We received only a purchase price in the competition for the parking garage near the city post office. We were told we went a little overboard with the baroque. I would say that the public and business space in our proposal was as baroque as the façade. Nevertheless, they were so fond of the façade, they offered us to build it on another parking garage which was already in the stage of planning and had its own façade design. The design for the parking garage (without the façade) belonged to a company called "Gorichanka". Naturally, architecture is not intended to be told as a story, or there would be no use building it, but the story is very effective in creating spaces that bring about new perspectives. The story is very important for the here and now, and it is also a way of honoring the public. It attempts to make clear that things do not simply fall from the sky or grow on trees. It tries to explain the process.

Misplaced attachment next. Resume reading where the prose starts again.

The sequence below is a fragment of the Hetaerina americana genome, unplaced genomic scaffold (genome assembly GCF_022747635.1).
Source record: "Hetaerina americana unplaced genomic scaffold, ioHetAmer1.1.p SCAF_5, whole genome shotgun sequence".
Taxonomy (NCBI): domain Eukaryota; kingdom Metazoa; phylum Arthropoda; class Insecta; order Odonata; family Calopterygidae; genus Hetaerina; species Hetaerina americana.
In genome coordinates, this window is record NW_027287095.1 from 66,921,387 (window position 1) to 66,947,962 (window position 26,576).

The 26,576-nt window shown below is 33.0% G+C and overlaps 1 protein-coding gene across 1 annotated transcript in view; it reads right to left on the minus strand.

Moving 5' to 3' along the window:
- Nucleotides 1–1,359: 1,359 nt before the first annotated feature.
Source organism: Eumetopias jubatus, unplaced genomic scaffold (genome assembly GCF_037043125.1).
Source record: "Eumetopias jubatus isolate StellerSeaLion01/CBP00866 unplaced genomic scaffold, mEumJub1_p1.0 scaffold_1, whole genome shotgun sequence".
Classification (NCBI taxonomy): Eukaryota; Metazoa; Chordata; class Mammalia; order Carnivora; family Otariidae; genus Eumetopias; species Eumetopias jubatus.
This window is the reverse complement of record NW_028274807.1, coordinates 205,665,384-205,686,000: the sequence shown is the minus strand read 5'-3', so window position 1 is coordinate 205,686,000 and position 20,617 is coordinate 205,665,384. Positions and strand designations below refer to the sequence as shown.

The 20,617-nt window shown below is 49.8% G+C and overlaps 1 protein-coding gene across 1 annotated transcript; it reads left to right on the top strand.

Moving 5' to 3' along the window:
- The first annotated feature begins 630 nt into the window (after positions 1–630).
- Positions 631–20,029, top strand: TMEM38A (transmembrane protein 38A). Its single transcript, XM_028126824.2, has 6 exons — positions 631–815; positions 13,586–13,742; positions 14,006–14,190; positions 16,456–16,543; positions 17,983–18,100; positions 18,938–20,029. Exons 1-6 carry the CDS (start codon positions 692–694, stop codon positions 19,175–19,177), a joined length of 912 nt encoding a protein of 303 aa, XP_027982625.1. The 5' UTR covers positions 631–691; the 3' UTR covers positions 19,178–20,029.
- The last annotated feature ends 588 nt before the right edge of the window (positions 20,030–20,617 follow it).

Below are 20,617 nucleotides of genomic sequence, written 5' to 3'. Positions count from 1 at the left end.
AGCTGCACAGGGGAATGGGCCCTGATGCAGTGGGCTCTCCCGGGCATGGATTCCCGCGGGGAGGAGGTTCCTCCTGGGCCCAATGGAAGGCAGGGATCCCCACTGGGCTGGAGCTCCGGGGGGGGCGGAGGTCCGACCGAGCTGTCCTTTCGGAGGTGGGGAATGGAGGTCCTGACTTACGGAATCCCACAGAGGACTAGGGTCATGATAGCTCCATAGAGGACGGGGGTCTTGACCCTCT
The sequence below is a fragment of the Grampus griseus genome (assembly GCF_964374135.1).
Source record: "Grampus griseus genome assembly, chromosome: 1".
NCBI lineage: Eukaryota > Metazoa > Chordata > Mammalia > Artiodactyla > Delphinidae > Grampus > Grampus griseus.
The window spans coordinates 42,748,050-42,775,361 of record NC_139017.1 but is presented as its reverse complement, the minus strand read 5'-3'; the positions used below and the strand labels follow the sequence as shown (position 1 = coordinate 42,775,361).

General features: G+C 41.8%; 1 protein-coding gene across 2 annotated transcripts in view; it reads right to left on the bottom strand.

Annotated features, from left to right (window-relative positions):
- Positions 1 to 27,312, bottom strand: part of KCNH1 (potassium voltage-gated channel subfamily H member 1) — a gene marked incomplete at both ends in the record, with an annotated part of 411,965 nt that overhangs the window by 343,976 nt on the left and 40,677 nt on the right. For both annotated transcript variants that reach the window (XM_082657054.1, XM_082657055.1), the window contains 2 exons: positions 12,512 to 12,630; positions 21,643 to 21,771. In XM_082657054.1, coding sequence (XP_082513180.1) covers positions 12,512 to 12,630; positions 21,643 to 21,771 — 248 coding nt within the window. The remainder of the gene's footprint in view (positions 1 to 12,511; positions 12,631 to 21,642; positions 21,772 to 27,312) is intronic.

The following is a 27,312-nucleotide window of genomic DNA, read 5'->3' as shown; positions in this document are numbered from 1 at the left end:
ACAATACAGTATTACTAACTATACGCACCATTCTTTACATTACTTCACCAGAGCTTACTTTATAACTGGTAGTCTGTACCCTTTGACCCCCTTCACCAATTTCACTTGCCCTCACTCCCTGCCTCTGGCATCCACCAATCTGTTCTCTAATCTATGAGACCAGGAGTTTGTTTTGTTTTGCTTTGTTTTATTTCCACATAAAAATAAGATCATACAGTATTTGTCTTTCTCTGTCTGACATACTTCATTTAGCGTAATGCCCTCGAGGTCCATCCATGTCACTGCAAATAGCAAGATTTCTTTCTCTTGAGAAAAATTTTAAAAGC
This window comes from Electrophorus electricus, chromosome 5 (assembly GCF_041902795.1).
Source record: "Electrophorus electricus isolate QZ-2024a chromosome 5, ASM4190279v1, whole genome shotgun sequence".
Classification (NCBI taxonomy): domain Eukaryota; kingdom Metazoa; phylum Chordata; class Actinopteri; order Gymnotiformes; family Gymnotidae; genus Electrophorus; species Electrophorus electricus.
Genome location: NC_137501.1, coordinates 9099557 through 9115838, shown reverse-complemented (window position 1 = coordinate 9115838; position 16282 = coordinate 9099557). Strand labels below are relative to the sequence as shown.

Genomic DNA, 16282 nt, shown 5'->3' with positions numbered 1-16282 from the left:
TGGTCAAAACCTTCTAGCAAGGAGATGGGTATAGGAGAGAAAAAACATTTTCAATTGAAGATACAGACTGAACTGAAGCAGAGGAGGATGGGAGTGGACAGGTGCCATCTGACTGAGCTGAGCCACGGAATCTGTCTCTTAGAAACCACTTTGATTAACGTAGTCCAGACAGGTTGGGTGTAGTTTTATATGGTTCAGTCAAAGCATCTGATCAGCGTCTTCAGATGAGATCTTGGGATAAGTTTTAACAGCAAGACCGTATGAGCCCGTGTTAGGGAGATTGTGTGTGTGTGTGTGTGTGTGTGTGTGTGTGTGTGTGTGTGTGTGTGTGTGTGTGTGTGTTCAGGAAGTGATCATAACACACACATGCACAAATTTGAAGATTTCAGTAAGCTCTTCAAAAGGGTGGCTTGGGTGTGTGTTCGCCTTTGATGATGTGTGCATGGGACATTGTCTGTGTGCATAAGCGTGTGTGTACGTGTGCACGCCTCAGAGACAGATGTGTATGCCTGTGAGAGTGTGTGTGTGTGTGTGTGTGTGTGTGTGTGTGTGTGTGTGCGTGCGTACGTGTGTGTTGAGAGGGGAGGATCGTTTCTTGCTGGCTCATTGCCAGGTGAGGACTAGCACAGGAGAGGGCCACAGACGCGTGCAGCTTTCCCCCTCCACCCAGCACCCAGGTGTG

What does the façade interpret?

What the façade interprets are mainly wishes: first, the desire for ornamentation, then the desire to be in tourists' photos, to be European, but also to be what it is not.

You offered conceptual architecture, revealing your exact inspiration / the correlation between the facade and the buildings of 19th century Vienna (you presented photographs that show this). You did not try to hide the sameness or similarity with specific building from another place or time, but rather left it out in the open for everyone to see, developing it in your own creative way. Is this an attempt at following old ways towards a new goal?